“You know the old expression ‘You don’t choose to be a hero,’” said State Sen. Patrick Diegnan (D-18). “He (Edmonds) is the very definition of a hero. He showed by example what it means to be a righteous person.”

Edmonds was captured at the Battle of the Bulge in December 1944 and he and his men suffered a days-long march through the bitter cold from Belgium to Germany to the camp for non- commissioned officers. The men were starved, suffered from frostbite and dysentery, and were covered with lice. He had been shot, kicked and hit with rifle butts, yet he never wavered. The Germans had been singling out Jewish POWs, sending them to concentration camps rather than POW camps, where most died. Therefore, Jewish soldiers were instructed by the military to destroy or bury their dog tags to hide their religion if captured.

Pastor Edmond noted his father defied the Nazis a second time. With American troops about to overrun the camp, the German commanders ordered all prisoners to leave because they wanted no witnesses of their barbarity left behind. Sgt. Edmonds instead instructed his men to remain and had them fall in outside of their barracks until the exasperated Germans finally fled.

When American tanks rolled into the camp—which coincided with the second day of Passover—the astonished troops found only the contingent of about 1,200 emaciated Americans, all still alive.

Pastor Edmonds said he wanted to see the Master Sergeant Roddie Edmond Gold Medal Act now in Congress be passed. The Gold Medal is Congress’ highest expression of national appreciation for distinguished achievements and contributions by individuals or institutions. He would also like to see his father awarded the Congressional Medal of Honor, which was previously denied him because the elder Edmonds’ bravery above and beyond the call of duty did not occur while in action. Nelson Melitz, a retired Air Force colonel and national commander of the Jewish War Veterans, was among those attending the event to honor Roddie for his bravery. He said he and the organization were committed to getting Edmonds awarded both medals.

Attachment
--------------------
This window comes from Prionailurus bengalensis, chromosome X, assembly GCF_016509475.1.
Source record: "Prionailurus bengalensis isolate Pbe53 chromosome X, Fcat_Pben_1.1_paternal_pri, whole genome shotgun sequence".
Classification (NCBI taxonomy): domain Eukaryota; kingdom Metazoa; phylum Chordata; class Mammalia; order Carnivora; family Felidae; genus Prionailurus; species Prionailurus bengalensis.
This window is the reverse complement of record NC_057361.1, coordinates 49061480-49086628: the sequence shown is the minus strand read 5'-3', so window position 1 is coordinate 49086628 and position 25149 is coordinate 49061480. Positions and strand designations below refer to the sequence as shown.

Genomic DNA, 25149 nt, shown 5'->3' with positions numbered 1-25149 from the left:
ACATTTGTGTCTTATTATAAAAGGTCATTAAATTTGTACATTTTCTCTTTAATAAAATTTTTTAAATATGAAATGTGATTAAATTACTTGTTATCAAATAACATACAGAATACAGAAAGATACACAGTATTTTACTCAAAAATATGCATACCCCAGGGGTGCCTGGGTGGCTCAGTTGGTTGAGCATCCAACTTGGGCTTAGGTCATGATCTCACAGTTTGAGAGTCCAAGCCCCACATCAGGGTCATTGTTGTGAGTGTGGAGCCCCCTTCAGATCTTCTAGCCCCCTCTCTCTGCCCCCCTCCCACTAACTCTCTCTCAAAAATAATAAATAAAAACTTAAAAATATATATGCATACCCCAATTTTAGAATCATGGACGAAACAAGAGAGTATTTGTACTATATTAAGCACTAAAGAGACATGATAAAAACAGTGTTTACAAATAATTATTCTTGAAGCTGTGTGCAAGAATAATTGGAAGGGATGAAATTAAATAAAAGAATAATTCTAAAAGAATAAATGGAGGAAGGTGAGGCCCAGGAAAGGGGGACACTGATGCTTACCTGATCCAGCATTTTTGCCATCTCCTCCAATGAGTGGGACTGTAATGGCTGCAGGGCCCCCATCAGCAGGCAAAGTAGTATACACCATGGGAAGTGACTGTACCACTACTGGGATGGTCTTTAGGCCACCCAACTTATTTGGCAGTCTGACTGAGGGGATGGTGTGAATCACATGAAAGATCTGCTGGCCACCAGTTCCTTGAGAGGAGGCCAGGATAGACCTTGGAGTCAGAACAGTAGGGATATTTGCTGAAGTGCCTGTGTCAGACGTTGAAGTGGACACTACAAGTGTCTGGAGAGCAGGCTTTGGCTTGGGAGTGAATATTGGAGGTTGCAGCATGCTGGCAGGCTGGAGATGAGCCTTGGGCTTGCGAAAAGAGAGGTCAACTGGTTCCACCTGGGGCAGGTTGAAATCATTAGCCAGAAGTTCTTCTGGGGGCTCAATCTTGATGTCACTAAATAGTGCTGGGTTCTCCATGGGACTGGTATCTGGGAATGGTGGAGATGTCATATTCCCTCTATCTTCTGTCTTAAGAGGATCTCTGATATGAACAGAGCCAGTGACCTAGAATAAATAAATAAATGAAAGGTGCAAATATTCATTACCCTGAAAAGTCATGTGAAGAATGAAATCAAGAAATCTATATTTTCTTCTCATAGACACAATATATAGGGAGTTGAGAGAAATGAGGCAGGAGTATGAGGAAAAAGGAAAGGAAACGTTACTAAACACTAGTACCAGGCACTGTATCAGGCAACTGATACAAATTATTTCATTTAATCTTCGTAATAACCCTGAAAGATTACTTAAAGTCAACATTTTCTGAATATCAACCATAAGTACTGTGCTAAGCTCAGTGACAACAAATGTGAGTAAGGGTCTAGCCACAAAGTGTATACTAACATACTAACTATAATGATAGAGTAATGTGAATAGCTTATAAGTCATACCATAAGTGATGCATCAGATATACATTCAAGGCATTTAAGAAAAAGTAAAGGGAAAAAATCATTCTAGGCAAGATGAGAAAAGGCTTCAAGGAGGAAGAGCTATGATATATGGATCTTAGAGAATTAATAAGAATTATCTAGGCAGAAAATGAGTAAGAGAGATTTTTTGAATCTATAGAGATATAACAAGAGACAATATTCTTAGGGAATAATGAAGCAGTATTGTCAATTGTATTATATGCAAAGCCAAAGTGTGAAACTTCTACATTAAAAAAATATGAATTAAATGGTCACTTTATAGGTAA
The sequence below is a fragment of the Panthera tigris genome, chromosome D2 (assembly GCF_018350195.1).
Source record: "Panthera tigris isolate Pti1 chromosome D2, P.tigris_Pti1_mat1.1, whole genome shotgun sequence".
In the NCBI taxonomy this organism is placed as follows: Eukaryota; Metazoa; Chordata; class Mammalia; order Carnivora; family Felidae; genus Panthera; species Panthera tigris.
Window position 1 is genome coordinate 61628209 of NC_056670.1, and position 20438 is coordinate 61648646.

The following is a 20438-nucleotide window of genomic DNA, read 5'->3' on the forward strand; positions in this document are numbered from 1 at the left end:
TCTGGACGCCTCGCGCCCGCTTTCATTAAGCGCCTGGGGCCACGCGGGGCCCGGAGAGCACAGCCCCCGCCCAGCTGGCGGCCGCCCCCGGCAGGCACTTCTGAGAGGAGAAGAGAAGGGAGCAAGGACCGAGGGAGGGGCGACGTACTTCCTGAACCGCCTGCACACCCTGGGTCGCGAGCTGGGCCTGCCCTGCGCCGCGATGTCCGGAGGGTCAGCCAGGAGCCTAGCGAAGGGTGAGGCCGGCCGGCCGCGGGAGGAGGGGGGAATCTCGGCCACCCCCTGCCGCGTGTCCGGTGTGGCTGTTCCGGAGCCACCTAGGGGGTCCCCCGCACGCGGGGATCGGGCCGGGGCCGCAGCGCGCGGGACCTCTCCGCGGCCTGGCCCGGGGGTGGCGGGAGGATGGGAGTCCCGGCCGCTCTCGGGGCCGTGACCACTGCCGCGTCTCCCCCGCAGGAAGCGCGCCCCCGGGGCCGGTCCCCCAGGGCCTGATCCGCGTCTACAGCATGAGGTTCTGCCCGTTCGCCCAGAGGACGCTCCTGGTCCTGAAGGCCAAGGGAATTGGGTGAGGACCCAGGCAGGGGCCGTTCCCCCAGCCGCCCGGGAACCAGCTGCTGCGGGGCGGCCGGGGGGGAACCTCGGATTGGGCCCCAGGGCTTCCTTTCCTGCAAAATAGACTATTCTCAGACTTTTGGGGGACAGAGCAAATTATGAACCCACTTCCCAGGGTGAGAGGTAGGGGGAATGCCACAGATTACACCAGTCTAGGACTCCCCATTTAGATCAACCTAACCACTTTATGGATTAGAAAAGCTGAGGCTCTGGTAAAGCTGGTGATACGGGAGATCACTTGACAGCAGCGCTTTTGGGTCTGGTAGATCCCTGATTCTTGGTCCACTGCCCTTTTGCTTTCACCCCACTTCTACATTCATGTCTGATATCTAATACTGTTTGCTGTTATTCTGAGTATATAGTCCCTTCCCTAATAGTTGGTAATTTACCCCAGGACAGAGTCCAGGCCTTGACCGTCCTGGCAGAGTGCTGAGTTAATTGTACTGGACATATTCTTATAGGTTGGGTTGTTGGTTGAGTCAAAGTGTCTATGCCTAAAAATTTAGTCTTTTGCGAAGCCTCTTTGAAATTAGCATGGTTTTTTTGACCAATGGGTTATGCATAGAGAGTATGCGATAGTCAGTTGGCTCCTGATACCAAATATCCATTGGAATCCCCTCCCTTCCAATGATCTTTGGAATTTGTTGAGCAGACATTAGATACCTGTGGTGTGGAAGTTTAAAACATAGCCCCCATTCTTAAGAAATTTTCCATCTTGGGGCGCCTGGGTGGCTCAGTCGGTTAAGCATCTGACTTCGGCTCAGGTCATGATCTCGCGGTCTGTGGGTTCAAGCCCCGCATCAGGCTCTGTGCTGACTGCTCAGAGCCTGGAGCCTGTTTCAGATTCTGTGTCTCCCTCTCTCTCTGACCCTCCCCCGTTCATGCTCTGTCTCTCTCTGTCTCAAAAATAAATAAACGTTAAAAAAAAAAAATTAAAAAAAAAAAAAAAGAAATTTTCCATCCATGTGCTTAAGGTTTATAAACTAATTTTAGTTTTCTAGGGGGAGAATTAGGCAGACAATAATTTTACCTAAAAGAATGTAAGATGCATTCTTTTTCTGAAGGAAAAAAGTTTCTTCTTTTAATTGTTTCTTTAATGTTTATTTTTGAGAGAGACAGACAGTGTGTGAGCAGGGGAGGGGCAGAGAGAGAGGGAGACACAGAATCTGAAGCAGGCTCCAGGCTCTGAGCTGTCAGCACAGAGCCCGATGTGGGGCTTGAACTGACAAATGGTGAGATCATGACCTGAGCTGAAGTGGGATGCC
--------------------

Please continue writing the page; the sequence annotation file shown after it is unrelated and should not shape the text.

What Pastor Edmonds described as “one of the proudest moments of my life” occurred during the Yad Vashem ceremony held at the Israeli Embassy in Washington on Jan. 27, 2016 and attended by President Barack Obama and director Steven Spielberg. Pastor Edmonds was presented with his father’s medal by Israel’s Ambassador Ron Dermer and Rabbi Israel Meir Lau, Yad Vashem council chair and chief rabbi of Tel Aviv.

Pastor Edmonds said he speaks to honor the legacy of his father and “to bear witness to my Six Million brothers and sisters brutally murdered by the Nazis, including 1.5 million precious children who never had the chance to grow up.

“Rescuers like my father remind us life is precious and love always wins,” he said. “My dad was just a humble soldier who stood up for what was right. One person can make a difference.”